As I mentioned when The Queue launched, although typically I will answer questions from readers, sometimes I'll switch that around and ask readers a question. I haven't done so since that initial column, so it's overdue. I recently asked two related questions at LinuxQuestions.org and the response was overwhelming. Let's see how the Opensource.com community answers both questions, and how those responses compare and contrast to those on LQ.
GitHub's updated terms caused a great deal of concern, but while they are confusing, they do not appear to be incompatible with copyleft. The Free Software Foundation (FSF), though, still recommends using other code hosting sites.
GitHub recently updated their terms of service (ToS). Users of the site are raising many concerns over the new terms, fearing that the ToS could be incompatible with the copyleft licenses on works uploaded to GitHub. In particular, section D of the new terms, which handles rights granted to GitHub and GitHub users, makes many hackers very uncomfortable.
Section D.4 states, "You grant us and our legal successors the right to store and display your Content and make incidental copies as necessary to render the Website and provide the Service. " At first glance that might appear to grant permissions on your work without the concomitant protective guarantees found in copyleft licenses like the GNU General Public License (GPL). Users who care about ensuring that their software never becomes proprietary would not want to give such unconditional permission. And those uploading works that incorporate third-party copylefted code may not even be able to grant such permissions.
But licenses like the GNU GPL already give the necessary permissions to make, use, and modify local copies of a work. Are the new GitHub ToS asking for more than that? It's not fully clear. While the grant language could fit within the scope of the GPL, other words used in the section like "share" or "distribute" could be understood to mean something that wouldn't line up with the GPL's terms.
If you’re a systems administrator choosing a Linux distribution for your workstation, chances are you’ll stick with a fairly widely used distro such as Fedora, Ubuntu, Arch, Debian, or one of their close spin-offs. Still, there are several security considerations you should weigh when picking which distribution is best for your needs.
For the most part this is a maintenance release with a few nice feature additions. We created a GUI to extract embedded Windows product keys. It’s located in the Rescue menu. The output is also saved to a text file so you can just copy it to a USB drive. Some of the newer machines like the DELL XPS 13 are now freezing the NVMe drives at boot. The machine needs to be put to sleep and woken up just like standard SSD drives. We added a sleep button to the NVMe Secure Erase program to overcome this.
As always, Parted Magic was released with the latest Xorg drivers and Linux Kernel 4.10.1.
Parted Magic creator Patrick Verner is announcing the release of Parted Magic 2017_03_14, a brand-new ISO snapshot of the commercial GNU/Linux distribution designed for disk partitioning, cloning, and rescue operations.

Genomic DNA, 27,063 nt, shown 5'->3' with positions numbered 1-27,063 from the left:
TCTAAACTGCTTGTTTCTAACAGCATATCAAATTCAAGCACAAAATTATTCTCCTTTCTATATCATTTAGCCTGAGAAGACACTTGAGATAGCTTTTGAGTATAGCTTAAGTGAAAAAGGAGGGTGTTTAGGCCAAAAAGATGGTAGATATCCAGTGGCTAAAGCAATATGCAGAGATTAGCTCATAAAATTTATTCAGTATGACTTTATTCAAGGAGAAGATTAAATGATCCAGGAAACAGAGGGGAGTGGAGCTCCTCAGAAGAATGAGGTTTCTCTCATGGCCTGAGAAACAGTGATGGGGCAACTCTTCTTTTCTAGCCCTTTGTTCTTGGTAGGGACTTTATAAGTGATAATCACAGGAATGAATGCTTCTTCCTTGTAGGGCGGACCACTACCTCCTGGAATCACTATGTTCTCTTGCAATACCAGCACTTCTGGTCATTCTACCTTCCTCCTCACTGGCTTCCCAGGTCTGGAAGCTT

Parted Magic 2017_03_14 comes more than two months after the Parted Magic 2017_01_08 release, which was also the first to kick off the new year, and implements a bunch of interesting new features, such as a graphical tool that promises to let users extract embedded Windows product keys.
Row over 'very limited' Linux PCs escalates in Munich [Ed: Microsoft and Accenture working together to undermine GNU/Linux and 'make an example' or send out a warning]
With the controversy now escalating into a very public debate, it's currently unknown which operating system Munich will be using for the next decade. Linux is currently deployed on 20,000 computers across the city. Converting them all back to Windows will take months of further work.
While it's attracted the most attention, Munich isn't the only city to have shunned Windows in favour of open-source software. Last September, Moscow abandoned Microsoft's Outlook email program in favour of its own system. Concerns about the use of proprietary software in government departments have also been raised across the world, including in the UK where a long-running but slowly progressing campaign is encouraging Linux usage
Accenture has expanded its relationship with Docker to enhance its existing multicloud Container as a Service solutions. The company will leverage Docker Datacenter to provide enterprises with the capabilities needed to secure the software supply chain, expand workload portability, and improve application resilience.
Many people have taken to using smartphones to keep their lives in order, but not you! You have a system in place that you’ve perfected over years, and your laptop or desktop remains your primary means of keeping everything in order. But now you’re switching to Linux, and you want to know what’s out there.
Linux may not have the same apps you’ve grown accustomed to, but there’s no shortage of software that can help you keep track of everything. Whether it’s juggling dates or managing your finances, Linux has plenty of tools to organize your life. Here’s a taste, one category at a time.
A Penguin tries FreeBSD 11.0 RELEASE on an old i386 PC as his main desktop operating system, for the first time, for a weekend.
The story begins, you guess, with the operating system installation using the FreeBSD i386 hybrid image in order to boot a USB key.